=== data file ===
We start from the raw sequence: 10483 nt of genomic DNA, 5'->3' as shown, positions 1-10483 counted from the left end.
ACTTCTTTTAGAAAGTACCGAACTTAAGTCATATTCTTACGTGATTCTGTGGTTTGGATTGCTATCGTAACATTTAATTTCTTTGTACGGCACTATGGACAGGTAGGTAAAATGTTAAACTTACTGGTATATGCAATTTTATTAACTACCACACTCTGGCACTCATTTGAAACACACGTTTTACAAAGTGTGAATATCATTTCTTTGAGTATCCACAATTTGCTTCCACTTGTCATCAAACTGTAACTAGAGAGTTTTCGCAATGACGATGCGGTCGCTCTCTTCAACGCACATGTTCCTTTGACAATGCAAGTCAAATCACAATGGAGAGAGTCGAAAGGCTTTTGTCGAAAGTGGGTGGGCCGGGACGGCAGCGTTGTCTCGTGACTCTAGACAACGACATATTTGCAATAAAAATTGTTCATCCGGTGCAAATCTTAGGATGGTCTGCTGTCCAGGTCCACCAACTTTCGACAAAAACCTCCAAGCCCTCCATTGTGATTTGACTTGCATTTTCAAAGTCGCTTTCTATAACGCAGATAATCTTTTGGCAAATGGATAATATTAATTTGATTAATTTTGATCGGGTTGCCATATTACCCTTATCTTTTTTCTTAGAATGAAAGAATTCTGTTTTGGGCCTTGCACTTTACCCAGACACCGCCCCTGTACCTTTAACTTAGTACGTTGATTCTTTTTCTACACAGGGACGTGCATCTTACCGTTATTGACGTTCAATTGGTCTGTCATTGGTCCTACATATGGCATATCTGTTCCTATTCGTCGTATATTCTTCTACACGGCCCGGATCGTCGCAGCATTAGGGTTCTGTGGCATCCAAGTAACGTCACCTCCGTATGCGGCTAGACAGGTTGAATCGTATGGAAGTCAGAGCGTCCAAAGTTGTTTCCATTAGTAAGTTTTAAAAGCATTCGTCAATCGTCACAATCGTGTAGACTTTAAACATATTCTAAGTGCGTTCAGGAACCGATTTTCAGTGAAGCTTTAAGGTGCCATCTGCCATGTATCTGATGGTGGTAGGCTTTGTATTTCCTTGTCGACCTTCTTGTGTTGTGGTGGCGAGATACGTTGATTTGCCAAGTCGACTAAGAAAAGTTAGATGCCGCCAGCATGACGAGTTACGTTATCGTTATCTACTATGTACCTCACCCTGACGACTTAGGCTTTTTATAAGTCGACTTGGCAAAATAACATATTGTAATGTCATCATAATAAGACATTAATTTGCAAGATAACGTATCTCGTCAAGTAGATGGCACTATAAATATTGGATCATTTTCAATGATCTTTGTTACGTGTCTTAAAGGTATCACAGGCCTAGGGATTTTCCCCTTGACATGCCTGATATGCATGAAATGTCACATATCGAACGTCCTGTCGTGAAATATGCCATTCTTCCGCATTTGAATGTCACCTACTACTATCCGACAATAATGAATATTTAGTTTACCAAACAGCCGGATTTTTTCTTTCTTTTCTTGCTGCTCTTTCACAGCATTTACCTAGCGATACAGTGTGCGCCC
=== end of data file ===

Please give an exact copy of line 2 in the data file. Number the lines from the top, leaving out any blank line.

ACTTCTTTTAGAAAGTACCGAACTTAAGTCATATTCTTACGTGATTCTGTGGTTTGGATTGCTATCGTAACATTTAATTTCTTTGTACGGCACTATGGACAGGTAGGTAAAATGTTAAACTTACTGGTATATGCAATTTTATTAACTACCACACTCTGGCACTCATTTGAAACACACGTTTTACAAAGTGTGAATATCATTTCTTTGAGTATCCACAATTTGCTTCCACTTGTCATCAAACTGTAACTAGAGAGTTTTCGCAATGACGATGCGGTCGCTCTCTTCAACGCACATGTTCCTTTGACAATGCAAGTCAAATCACAATGGAGAGAGTCGAAAGGCTTTTGTCGAAAGTGGGTGGGCCGGGACGGCAGCGTTGTCTCGTGACTCTAGACAACGACATATTTGCAATAAAAATTGTTCATCCGGTGCAAATCTTAGGATGGTCTGCTGTCCAGGTCCACCAACTTTCGACAAAAACCTCCAAGCCCTCCATTGTGATTTGACTTGCATTTTCAAAGTCGCTTTCTATAACGCAGATAATCTTTTGGCAAATGGATAATATTAATTTGATTAATTTTGATCGGGTTGCCATATTACCCTTATCTTTTTTCTTAGAATGAAAGAATTCTGTTTTGGGCCTTGCACTTTACCCAGACACCGCCCCTGTACCTTTAACTTAGTACGTTGATTCTTTTTCTACACAGGGACGTGCATCTTACCGTTATTGACGTTCAATTGGTCTGTCATTGGTCCTACATATGGCATATCTGTTCCTATTCGTCGTATATTCTTCTACACGGCCCGGATCGTCGCAGCATTAGGGTTCTGTGGCATCCAAGTAACGTCACCTCCGTATGCGGCTAGACAGGTTGAATCGTATGGAAGTCAGAGCGTCCAAAGTTGTTTCCATTAGTAAGTTTTAAAAGCATTCGTCAATCGTCACAATCGTGTAGACTTTAAACATATTCTAAGTGCGTTCAGGAACCGATTTTCAGTGAAGCTTTAAGGTGCCATCTGCCATGTATCTGATGGTGGTAGGCTTTGTATTTCCTTGTCGACCTTCTTGTGTTGTGGTGGCGAGATACGTTGATTTGCCAAGTCGACTAAGAAAAGTTAGATGCCGCCAGCATGACGAGTTACGTTATCGTTATCTACTATGTACCTCACCCTGACGACTTAGGCTTTTTATAAGTCGACTTGGCAAAATAACATATTGTAATGTCATCATAATAAGACATTAATTTGCAAGATAACGTATCTCGTCAAGTAGATGGCACTATAAATATTGGATCATTTTCAATGATCTTTGTTACGTGTCTTAAAGGTATCACAGGCCTAGGGATTTTCCCCTTGACATGCCTGATATGCATGAAATGTCACATATCGAACGTCCTGTCGTGAAATATGCCATTCTTCCGCATTTGAATGTCACCTACTACTATCCGACAATAATGAATATTTAGTTTACCAAACAGCCGGATTTTTTCTTTCTTTTCTTGCTGCTCTTTCACAGCATTTACCTAGCGATACAGTGTGCGCCC